Kaspersky Lab researchers say the clues left behind in the 2018 Winter Games hack were designed to pin the attack on other countries.
When Olympic Destroyer hit the 2018 Winter Games in South Korea, a quick list of suspects behind the attack surfaced.
Reports attributed the destructive attack to Russia and North Korea. In the malware, which was designed to wreak havoc on the Olympics IT system, there were lines of code that only North Korean hackers had used in the past.
But new research from Kaspersky Lab shows these codes were purposely left in there to throw researchers off their trail.
"Attackers are becoming smarter and they know that creating the ultimate false flag is the ultimate defense," Vitaly Kamluk, director of Kaspersky's global research and analysis team, said Thursday at the cybersecurity company's conference in Cancun, Mexico.
Finding out who's behind cyberattacks is essential for taking countermeasures, but it can be difficult for researchers to pinpoint the exact perpetrators. Just because WannaCry, a global ransomware attack from 2017, used the NSA's hacking tools, doesn't mean the US government was behind it, for example. It took about eight months before the White House was able to announce that Russia was behind "NotPetya," calling it the "most destructive cyberattack in history."
Researchers are still working to find out who was really behind the Olympic Destroyer attack, Kamluk said, but he noted that code from North Korea's hacking unit Lazarus Group had been forged.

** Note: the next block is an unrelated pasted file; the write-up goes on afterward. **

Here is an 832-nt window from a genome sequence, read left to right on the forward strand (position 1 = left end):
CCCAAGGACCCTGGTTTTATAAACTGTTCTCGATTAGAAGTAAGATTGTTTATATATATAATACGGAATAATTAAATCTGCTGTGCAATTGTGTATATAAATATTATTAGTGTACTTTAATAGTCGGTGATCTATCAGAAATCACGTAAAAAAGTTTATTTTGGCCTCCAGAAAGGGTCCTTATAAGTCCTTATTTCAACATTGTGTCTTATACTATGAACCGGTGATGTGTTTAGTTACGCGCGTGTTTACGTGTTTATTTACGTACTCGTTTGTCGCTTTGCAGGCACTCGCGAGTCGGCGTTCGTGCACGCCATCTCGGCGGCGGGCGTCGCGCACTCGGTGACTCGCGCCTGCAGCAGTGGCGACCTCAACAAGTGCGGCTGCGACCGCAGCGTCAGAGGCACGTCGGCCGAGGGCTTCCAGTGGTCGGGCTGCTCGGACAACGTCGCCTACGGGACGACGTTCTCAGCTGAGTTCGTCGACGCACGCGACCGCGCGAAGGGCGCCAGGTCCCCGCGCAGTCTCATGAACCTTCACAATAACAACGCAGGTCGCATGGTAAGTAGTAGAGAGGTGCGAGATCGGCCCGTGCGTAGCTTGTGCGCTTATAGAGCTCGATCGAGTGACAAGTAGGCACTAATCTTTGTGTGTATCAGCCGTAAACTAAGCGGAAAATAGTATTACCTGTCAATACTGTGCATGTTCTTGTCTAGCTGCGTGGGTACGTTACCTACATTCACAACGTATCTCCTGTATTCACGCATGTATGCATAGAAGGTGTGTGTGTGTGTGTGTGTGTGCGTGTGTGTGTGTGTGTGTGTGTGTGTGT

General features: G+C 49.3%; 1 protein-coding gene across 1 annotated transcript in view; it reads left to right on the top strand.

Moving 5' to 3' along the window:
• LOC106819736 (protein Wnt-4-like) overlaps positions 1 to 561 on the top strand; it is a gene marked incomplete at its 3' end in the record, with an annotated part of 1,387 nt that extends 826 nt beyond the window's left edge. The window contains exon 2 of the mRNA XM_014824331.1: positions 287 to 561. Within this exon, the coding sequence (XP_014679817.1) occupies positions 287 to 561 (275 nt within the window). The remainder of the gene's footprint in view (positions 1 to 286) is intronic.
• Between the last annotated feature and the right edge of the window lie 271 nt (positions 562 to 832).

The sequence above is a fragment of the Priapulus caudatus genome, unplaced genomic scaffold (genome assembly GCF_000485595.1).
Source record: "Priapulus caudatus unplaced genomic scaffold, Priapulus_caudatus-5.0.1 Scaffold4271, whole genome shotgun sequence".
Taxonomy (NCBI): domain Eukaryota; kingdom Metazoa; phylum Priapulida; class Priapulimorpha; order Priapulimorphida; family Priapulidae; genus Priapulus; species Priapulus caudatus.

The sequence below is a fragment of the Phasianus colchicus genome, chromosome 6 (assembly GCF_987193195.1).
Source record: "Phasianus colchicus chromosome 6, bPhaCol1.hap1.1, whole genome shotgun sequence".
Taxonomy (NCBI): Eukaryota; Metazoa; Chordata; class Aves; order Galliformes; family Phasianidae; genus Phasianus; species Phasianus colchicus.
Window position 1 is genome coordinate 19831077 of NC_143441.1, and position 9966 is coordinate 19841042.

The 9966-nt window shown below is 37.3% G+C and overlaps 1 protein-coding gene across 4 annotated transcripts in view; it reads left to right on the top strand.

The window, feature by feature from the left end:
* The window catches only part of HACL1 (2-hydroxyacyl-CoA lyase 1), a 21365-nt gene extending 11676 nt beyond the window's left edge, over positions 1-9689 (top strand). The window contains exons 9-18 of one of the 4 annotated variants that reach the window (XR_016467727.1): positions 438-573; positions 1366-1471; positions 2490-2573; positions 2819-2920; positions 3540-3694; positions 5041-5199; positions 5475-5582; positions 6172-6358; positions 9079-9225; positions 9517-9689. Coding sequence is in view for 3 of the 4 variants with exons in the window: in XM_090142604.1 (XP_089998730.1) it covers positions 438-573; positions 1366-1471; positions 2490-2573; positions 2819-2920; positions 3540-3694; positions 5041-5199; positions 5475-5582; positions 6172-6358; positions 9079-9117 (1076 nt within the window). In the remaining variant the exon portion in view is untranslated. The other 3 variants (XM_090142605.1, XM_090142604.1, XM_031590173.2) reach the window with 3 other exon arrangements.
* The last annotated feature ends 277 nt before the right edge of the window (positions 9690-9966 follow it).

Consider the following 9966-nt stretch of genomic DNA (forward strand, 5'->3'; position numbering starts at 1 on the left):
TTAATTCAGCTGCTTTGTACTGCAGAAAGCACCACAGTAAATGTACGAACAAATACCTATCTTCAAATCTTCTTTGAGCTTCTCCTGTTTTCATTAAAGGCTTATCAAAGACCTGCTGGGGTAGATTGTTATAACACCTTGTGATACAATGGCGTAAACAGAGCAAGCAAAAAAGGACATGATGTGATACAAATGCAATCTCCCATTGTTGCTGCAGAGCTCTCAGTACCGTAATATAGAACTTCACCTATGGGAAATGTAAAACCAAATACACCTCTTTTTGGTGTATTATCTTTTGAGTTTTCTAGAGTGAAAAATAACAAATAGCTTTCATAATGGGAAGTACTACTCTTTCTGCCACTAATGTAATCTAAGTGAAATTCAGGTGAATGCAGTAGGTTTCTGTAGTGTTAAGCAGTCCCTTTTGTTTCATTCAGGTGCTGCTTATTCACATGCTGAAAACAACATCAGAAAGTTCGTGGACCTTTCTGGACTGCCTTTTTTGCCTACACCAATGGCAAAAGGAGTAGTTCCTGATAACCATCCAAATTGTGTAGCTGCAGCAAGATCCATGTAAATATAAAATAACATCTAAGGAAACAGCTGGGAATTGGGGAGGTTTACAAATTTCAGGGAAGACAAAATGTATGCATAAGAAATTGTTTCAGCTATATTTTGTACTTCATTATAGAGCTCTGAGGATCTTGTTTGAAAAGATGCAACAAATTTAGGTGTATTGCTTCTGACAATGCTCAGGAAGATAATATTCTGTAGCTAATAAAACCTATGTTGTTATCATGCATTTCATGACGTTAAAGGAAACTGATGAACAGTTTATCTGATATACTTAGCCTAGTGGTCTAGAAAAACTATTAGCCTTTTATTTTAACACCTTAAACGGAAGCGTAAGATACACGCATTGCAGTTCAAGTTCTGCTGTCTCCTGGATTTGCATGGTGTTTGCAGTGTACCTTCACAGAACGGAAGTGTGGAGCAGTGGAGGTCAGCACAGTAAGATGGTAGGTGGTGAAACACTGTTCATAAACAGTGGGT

Kaspersky Lab's researchers discovered the forgery by looking at the "Rich Header" section of the malware, the part of the code that can be found in most executable Windows files. They found several inconsistencies in the Rich Header that didn't match up with previous Lazarus Group attacks. The section was a blatant copy, said Igor Soumenkov, a Kaspersky researcher.
Forging another nation's signature on attacks is like leaving someone else's DNA at a crime scene, Kamluk said. It throws off researchers and creates public confusion and chaos, which attackers want.
"We managed to find 100 percent proof that they were forged. It was to confuse the general public," Kamluk said.
The Kaspersky Lab research team said they expect this to continue with future attacks, and that attribution will have to be much more careful in the future.
"This campaign shows us that nation-state actors know to play games with researchers," Kamluk said. "They wanted this error."
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